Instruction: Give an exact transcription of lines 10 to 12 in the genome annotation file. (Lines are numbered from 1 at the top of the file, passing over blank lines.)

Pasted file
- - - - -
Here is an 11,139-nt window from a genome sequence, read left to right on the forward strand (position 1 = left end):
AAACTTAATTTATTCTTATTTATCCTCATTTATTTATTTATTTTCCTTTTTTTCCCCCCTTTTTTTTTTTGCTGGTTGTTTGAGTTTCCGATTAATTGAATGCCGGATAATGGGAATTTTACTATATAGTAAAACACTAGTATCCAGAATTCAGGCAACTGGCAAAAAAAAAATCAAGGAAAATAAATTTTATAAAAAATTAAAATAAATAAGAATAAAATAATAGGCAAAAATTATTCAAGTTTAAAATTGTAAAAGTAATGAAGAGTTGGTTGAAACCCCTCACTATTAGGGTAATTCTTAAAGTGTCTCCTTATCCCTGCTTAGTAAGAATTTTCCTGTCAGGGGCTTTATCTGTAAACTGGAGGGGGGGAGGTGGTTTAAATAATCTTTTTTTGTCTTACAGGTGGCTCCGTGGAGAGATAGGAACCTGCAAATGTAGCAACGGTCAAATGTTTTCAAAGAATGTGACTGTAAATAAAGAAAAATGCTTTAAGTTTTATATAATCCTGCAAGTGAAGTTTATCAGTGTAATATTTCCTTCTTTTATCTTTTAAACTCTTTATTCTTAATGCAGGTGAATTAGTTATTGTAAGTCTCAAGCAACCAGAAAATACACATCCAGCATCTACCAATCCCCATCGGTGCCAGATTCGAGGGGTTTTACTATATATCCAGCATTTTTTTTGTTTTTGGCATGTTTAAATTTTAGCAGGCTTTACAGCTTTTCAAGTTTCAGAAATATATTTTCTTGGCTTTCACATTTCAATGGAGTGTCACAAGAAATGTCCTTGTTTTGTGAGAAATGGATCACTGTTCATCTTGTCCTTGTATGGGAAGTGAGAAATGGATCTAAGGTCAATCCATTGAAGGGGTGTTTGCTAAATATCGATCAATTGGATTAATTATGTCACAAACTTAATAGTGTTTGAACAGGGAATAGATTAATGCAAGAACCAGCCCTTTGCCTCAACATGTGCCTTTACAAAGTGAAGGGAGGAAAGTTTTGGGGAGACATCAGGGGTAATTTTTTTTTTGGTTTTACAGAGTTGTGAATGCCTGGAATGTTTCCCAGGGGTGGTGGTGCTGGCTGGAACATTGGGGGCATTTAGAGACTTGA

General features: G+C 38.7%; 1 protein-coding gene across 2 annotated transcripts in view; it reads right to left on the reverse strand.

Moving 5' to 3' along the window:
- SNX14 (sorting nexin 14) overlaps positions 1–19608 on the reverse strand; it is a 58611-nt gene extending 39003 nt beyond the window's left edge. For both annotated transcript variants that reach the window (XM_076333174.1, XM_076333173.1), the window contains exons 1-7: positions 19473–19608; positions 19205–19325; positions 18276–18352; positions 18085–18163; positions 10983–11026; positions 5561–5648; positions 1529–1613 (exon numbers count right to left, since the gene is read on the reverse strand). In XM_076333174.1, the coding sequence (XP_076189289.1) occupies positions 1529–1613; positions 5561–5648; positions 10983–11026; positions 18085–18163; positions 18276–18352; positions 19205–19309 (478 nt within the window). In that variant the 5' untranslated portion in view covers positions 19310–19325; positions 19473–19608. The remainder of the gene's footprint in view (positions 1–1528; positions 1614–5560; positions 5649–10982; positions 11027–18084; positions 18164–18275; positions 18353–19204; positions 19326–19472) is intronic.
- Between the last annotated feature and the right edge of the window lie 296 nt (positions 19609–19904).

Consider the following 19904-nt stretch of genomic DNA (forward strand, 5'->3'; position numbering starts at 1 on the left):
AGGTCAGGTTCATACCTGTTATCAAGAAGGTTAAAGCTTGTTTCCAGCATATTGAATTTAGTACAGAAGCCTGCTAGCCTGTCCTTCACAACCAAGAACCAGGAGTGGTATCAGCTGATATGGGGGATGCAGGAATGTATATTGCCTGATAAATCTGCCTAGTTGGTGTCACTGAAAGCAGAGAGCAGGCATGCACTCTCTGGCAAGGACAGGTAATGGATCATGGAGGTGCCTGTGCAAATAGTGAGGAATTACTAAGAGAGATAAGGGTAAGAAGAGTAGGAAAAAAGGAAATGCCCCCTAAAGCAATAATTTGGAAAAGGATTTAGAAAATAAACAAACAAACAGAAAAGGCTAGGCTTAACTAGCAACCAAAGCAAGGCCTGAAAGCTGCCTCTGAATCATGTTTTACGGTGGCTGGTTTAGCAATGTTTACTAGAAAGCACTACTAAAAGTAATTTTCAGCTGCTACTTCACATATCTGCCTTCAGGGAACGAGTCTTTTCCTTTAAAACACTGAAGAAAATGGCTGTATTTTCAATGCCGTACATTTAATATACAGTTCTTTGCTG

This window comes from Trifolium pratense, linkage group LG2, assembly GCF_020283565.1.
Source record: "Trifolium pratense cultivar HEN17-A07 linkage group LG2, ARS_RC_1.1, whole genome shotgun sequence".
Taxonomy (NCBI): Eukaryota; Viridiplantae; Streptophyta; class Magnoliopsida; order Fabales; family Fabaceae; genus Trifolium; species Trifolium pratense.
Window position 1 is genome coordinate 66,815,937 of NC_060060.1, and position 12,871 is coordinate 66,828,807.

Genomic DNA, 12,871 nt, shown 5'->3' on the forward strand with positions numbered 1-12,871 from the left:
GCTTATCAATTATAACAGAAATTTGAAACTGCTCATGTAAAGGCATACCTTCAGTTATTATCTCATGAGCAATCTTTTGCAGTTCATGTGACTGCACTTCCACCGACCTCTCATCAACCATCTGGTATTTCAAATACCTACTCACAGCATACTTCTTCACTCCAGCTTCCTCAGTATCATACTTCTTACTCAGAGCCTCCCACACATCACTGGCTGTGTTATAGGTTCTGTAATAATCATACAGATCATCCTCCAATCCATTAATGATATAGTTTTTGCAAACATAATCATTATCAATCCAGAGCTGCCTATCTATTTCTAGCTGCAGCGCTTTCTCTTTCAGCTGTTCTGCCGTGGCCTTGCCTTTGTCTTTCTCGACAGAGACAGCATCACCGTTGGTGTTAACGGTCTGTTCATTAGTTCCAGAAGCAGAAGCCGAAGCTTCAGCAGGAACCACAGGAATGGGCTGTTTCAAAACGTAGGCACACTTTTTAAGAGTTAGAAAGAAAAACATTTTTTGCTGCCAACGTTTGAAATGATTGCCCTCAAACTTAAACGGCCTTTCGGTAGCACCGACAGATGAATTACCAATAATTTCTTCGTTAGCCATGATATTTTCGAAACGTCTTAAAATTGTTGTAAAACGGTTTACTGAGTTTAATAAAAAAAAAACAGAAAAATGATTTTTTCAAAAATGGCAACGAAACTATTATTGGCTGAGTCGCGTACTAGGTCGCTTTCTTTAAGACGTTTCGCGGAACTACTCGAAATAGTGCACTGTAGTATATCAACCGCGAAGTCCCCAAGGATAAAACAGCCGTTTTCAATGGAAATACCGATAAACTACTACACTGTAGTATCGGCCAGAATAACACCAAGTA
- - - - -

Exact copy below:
Source record: "Trifolium pratense cultivar HEN17-A07 linkage group LG2, ARS_RC_1.1, whole genome shotgun sequence".
Taxonomy (NCBI): Eukaryota; Viridiplantae; Streptophyta; class Magnoliopsida; order Fabales; family Fabaceae; genus Trifolium; species Trifolium pratense.
Window position 1 is genome coordinate 66,815,937 of NC_060060.1, and position 12,871 is coordinate 66,828,807.